In Sweden, conference delegates saw the connection between the suffering of the land and its effects on traditional livelihoods, the mental health, identity and well-being of all who live there. We were moved by the concerns youth have for their future and their cultural way of life. We heard of the ongoing dispossession of the peoples of the land from the land and acknowledged the responsibility to include peoples of the land in decision-making that affects the future of all.
At Storforsen, Christians were reminded that John 3:16 reads in the Greek that God so loved the cosmos, the whole of nature, that God sent his only beloved Son…. Not just Christians, but people of all faiths, are called to see that the spiritual roots of climate change point to a need for conversion, to repent from individual and collective patterns of consumption that put the creation and life at risk. Climate change, Indigenous rights and poverty are inseparably intertwined and must be of concern to all people today.
Climate Justice for the Arctic is indeed a spiritual issue. We heard that all the land, all the cosmos is sacred, a sacrament, infused with meaning. Each being has a purpose. Each human being has a purpose; to be a responsible caretaker.
There was a request to ask faith communities and people everywhere to rededicate themselves to stand in solidarity and support the peoples in the North, who are now already survivors and leaders in responding to climate change. There was a call to take brave action and make bold decisions on promoting climate justice. Help is needed now. How so?
The COP21 outcome document will lead to international laws and policies that will affect us all, but as TRC Commissioner Chief Wilton Littlechild pointed out in Storforsen, protections for the inclusion of the voices of women, intergenerational equity (youth and elders) and Indigenous Peoples, may get dropped from the Paris outcome document. As such, Chief Littlechild, who is also a member of the UN Expert Mechanism on the Rights of Indigenous Peoples, along with colleagues in the Arctic Caucus, the Pacific Caucus, and the Women’s Caucus, is calling for the following paragraph to made operative in the Paris COP21 outcome document:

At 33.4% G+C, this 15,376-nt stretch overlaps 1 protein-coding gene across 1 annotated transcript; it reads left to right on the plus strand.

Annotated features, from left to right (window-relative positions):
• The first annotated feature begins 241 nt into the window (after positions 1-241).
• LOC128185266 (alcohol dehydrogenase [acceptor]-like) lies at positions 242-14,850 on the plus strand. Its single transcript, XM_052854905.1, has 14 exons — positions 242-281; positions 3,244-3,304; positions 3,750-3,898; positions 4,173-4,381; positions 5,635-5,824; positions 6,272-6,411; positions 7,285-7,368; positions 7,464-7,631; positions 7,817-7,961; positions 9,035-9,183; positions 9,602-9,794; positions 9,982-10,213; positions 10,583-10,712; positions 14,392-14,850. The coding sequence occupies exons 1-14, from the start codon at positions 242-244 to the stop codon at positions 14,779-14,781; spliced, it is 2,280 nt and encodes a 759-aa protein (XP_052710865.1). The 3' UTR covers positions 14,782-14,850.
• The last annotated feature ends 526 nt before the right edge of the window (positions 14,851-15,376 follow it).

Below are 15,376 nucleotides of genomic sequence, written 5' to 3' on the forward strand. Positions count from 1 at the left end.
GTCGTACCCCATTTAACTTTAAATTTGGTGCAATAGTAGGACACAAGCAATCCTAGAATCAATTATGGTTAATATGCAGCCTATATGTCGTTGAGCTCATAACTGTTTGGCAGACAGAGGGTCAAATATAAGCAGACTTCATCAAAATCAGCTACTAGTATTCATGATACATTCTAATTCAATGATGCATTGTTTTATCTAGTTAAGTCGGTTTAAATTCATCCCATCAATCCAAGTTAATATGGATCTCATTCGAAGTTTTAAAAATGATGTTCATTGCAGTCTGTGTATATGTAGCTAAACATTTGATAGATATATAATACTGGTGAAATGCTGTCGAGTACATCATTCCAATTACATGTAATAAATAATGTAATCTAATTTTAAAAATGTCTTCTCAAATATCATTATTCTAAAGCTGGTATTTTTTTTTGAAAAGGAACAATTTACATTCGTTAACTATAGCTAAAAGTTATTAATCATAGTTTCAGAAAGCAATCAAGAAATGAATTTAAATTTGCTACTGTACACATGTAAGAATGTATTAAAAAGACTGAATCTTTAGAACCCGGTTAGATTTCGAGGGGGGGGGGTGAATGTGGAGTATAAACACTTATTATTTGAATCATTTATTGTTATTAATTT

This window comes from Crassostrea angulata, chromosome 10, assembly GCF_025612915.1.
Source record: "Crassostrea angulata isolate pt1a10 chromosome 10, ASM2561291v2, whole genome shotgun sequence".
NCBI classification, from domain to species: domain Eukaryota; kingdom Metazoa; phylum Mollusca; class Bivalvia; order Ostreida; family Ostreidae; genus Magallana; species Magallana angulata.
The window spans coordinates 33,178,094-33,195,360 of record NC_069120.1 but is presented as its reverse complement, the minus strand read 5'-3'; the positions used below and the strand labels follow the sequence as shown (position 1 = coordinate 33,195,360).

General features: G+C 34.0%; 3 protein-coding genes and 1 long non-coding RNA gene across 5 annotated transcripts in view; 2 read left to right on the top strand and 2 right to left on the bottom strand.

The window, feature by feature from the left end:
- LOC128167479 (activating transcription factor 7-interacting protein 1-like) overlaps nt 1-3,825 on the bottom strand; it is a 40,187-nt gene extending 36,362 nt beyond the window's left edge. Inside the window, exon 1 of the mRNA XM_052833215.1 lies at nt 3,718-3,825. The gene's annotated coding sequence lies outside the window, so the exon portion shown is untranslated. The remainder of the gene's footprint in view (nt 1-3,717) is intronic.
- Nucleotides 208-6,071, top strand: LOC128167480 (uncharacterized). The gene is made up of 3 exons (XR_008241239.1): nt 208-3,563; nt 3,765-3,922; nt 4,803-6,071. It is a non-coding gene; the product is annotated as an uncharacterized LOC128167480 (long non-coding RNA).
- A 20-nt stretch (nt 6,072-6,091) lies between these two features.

All Parties shall, in all climate change related actions, respect, protect, and fulfil human rights for all, including the rights of indigenous peoples, gender equality and the full and equal participation of women, food security and intergenerational equity as well as a just transition of the work force that creates decent work and quality jobs and upholds the integrity and resilience of natural ecosystems
Readers are asked to please email #MakeItOperative to MakeItOperative@aol.com – or tweet, post, send out #MakeItOperative through your Twitter, Facebook or Instagram along with Chief Littlechild. If readers are able, contact politicians going to COP21 and ask them to show their public commitment to #MakeItOperative. Please ask your contacts to take action as well.
Top photo: L to R, from Storforsen, Karen Kuhnert (KAIROS Indigenous Rights Circle), ELCIC National Bishop Susan Johnson, Katarina Kuhnert (McGill Environment student sponsored by Eastern Synod YAYA) call to #MakeItOperative.
[ii] See Unikkaaqatigiit: Perspectives From Inuit In Canada at https://www.itk.ca/publication/canadian-inuit-perspectives-climate-change-unikkaaqatigiit or http://www.lutheransynodseminary.com/yahoo_site_admin/assets/docs/Inuvialuit.27831537.pdf, http://www.lutheransynodseminary.com/yahoo_site_admin/assets/docs/Nunavik.27831629.pdf, http://www.lutheransynodseminary.com/yahoo_site_admin/assets/docs/Nunavut.27831714.pdf, http://www.lutheransynodseminary.com/yahoo_site_admin/assets/docs/Nunatsiavut.27831811.pdf